The cohort of 9,328 Caucasian ARIC participants had a mean age of 54 years at baseline, and 53% were female (). At baseline in 1987–89, mean (SD) levels of HDL-C, LDL-C, triglycerides and total cholesterol were 50.3 (16.8) mg/dL, 139 (39) mg/dL, 139 (94) mg/dL, and 216 (42) mg/dL respectively. 3.4% were taking pharmacologic agents to improve their lipid levels.
Characteristics, lipid levels, and pharmacologic use of lipid-lowering treatments across study visits: ARIC Caucasians, 1987–1998
Over 9 years of follow-up, overall HDL-C levels remained fairly stable, while LDL-C levels decreased and triglyceride levels increased (). The prevalence of hypercholesterolemia and use of medications to lower lipid levels increased greatly over the course of follow-up.
Cross-sectional relation of lipid gene scores to lipid levels
In cross-sectional analyses all four lipid gene scores were significantly related to their corresponding phenotypes (p<5 × 10−34 for all) (). After adjusting for age, sex, and center, the HDL-C gene score explained 1.6% of the variance in baseline HDL-C levels, and each standard deviation increase in the HDL-C gene score was associated with 1.89 mg/dL lower HDL-C levels. Sex modified the relation of the HDL-C gene score to HDL-C levels (p = 0.05). In stratified analyses, the association per 1 standard deviation higher HDL-C gene score was stronger among women (−2.16 mg/dL) than men (−1.56 mg/dL). For LDL, the LDL-C gene score explained 6.0% of the variation in LDL-C levels, and each standard deviation higher LDL-C gene score was associated with 9.5 mg/dL higher LDL-C levels. There was no evidence of sex-interactions in the relation of the LDL-C gene score to LDL-C levels. Similarly, the triglyceride gene score explained 6.0% of the variation in triglyceride levels, and levels were 22.8 mg/dL higher for each standard deviation higher triglyceride gene score. There was an interaction by sex (p < 0.0001), with each standard deviation higher triglyceride gene score having a greater association among men (26.5 mg/dL) then women (19.2 mg/dL). For total cholesterol, the gene score explained 6.8% of the variation, and each standard deviation higher total cholesterol gene score was associated with 10.7 mg/dL higher levels. No significant sex-interactions were present in the relation of the total cholesterol gene scores to levels of total cholesterol.
Longitudinal relation of lipid gene scores to lipid levels
Using linear mixed models regression ( and Supplemental Tables 2–5
), each standard deviation higher triglyceride gene score was associated with an increase in triglyceride levels of 0.3 mg/dL (p = 0.003) for each 3-year time-period. This result remained significant even after adjusting for BMI (p = 0.002). There was a three-way interaction (p=0.01; age*gene score*time) in that the greater increase in triglyceride levels at higher triglyceride gene scores was stronger among younger participants (age: 45–54; time*gene score interaction beta: 0.52; p-value: 0.0003) than older participants (age: 55–64; beta: 0.07; p-value: 0.62). The HDL-C gene score, LDL-C gene score and total cholesterol gene score were not significantly related to change in levels of their respective phenotypes.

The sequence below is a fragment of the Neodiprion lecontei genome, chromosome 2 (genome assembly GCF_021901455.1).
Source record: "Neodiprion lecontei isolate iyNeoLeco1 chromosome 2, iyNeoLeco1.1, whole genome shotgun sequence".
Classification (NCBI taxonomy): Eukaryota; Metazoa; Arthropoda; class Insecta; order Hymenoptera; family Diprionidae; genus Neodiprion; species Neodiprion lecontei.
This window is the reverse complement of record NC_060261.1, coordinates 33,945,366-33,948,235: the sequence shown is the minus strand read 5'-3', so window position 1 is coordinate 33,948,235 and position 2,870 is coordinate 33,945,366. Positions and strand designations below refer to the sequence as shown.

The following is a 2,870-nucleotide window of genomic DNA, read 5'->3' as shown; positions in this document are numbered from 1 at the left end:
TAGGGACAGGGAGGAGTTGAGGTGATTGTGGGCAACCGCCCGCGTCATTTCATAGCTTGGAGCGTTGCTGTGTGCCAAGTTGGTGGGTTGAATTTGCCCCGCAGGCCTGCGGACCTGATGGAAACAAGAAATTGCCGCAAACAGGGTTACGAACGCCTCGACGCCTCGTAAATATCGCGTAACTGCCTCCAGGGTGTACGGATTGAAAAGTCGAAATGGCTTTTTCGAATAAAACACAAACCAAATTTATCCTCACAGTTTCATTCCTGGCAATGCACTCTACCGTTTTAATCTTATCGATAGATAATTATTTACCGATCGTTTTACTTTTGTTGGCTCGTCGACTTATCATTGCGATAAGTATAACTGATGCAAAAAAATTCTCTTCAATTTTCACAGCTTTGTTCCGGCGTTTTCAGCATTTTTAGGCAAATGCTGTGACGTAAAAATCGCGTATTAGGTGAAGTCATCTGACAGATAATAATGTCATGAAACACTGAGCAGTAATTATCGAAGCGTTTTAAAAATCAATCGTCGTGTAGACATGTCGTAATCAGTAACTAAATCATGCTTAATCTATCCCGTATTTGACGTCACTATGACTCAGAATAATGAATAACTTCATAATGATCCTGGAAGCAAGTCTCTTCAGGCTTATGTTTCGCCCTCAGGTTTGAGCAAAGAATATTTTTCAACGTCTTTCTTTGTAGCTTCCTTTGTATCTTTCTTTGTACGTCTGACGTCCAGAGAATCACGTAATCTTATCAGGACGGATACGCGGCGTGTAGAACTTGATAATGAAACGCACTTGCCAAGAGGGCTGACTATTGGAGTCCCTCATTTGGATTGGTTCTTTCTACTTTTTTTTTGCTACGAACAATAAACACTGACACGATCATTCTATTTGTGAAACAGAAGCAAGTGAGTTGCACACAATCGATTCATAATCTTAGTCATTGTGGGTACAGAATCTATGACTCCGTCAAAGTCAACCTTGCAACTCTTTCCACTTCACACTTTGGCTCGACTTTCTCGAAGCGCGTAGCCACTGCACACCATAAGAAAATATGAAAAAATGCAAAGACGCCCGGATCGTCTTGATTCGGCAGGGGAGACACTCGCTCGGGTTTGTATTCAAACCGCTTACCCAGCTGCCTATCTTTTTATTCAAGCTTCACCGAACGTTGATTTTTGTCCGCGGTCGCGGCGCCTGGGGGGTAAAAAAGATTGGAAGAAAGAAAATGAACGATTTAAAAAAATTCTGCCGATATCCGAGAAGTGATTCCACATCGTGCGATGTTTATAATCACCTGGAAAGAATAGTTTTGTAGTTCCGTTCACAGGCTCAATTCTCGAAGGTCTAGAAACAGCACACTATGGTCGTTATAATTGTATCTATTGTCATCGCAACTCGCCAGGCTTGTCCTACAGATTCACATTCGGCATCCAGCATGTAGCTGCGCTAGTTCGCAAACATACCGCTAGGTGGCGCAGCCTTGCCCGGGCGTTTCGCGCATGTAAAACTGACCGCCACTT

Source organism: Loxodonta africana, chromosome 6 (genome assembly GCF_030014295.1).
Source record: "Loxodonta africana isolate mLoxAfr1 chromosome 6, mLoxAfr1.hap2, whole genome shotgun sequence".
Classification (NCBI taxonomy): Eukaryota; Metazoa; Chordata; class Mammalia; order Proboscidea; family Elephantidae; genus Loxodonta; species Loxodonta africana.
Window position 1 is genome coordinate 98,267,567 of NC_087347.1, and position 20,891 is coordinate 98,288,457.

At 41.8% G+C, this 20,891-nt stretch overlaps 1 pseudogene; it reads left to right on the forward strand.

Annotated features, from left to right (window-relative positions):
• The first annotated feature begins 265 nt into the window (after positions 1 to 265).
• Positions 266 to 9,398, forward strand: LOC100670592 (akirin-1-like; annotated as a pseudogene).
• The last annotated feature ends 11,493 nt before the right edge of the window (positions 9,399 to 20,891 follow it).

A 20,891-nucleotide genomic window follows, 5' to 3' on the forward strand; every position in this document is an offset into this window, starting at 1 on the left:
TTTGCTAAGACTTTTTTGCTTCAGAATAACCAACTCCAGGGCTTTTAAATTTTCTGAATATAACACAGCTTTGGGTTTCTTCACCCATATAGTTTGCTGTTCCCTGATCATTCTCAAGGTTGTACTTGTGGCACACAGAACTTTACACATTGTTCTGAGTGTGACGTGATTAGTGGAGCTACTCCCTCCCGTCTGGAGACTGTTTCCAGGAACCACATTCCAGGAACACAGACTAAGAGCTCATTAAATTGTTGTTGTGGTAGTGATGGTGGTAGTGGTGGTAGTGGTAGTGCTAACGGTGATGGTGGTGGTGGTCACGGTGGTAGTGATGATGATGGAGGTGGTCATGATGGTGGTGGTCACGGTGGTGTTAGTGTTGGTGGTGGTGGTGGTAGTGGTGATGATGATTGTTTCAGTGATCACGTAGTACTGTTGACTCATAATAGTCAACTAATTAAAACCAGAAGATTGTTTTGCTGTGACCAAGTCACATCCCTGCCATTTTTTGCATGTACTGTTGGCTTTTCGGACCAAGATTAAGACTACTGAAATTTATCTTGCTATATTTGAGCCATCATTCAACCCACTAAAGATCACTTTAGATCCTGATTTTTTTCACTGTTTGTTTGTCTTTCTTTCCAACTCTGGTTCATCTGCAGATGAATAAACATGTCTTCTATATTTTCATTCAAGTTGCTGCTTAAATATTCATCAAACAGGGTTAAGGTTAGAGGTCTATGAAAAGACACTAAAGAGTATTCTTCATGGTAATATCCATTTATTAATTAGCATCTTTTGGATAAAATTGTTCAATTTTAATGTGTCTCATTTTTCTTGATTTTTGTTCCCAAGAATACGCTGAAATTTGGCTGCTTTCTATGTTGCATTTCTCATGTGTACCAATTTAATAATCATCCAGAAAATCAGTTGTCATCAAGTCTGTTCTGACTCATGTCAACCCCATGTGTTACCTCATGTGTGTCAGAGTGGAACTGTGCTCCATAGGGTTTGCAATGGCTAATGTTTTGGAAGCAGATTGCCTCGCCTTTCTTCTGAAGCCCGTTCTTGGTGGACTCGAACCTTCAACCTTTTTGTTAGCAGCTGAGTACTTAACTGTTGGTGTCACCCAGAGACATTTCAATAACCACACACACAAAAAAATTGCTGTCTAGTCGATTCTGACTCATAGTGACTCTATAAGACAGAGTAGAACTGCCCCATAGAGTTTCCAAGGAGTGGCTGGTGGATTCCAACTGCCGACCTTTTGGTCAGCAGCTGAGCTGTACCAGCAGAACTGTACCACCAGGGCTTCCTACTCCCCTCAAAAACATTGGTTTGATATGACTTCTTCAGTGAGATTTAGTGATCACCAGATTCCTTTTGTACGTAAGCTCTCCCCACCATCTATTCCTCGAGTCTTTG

Time trends in lipid levels according to phenotype-specific lipid gene scores: ARIC Caucasians, 1987–1998
In sensitivity analyses, we explored omitting people upon starting use of lipid lowering medications, and including only people in the analysis with lipid levels for all 4 visits. Results of these sensitivity analyses were similar to those of the primary analyses (data not shown).
Incidence of abnormal lipid levels
Lipid gene scores were positively related to incidence of abnormal lipid levels (). The HR (95% CI) for developing abnormal HDL-C levels per each standard deviation higher HDL-C gene score was 1.15 (1.10, 1.20). For LDL-C the comparable HR was 1.41 (1.32, 1.50), while for triglycerides it was 1.49 (1.41, 1.56), and for total cholesterol 1.36 (1.29, 1.45). Lipid gene scores for LDL-C, triglycerides, and total cholesterol also predicted incidence of lipid-lowering medication use, regardless of actual lipid levels. There was no evidence to suggest that sex or age significantly modified the relations of lipid gene scores to incidence of abnormal lipid levels or use of lipid lowering medications.
Hazard ratio (95% CI) of abnormal lipid levels and use of lipid-lowering medications per 1 standard deviation in lipid gene scores*: ARIC Caucasians, 1987–1998
Notably, for all traits, participants with higher gene scores had mean baseline lipid values closer to “abnormal” thresholds used to define incidence than did participants with lower lipid gene scores. For example, the cut-point for HDL-C was 40 mg/dL; the mean (SD) of HDL-C for those in the highest quartile of HDL-C gene score was 48.3 (16.0) mg/dL versus 53.4 (17.4) mg/dL for those in the lowest quintile. Similarly, those in the top quartile of LDL-C gene scores had mean LDL-C values closer to the abnormal cut-point (160 mg/dL) than those in the lowest quartile [149.3 (38.0) vs. 125.7 (36.8)]. The same held true for triglycerides [cutpoint: 200 mg/dL, mean among upper gene score quartile = 166.7 (117.0) mg/dL, mean among lower gene score quartile = 112.0 (63.8) mg/dL] and total cholesterol [cutpoint: 240 mg/dL, mean among upper gene score quartile = 227.7 (40.8) mg/dL, mean among lower gene score quartile = 201.8 (39.1) mg/dL].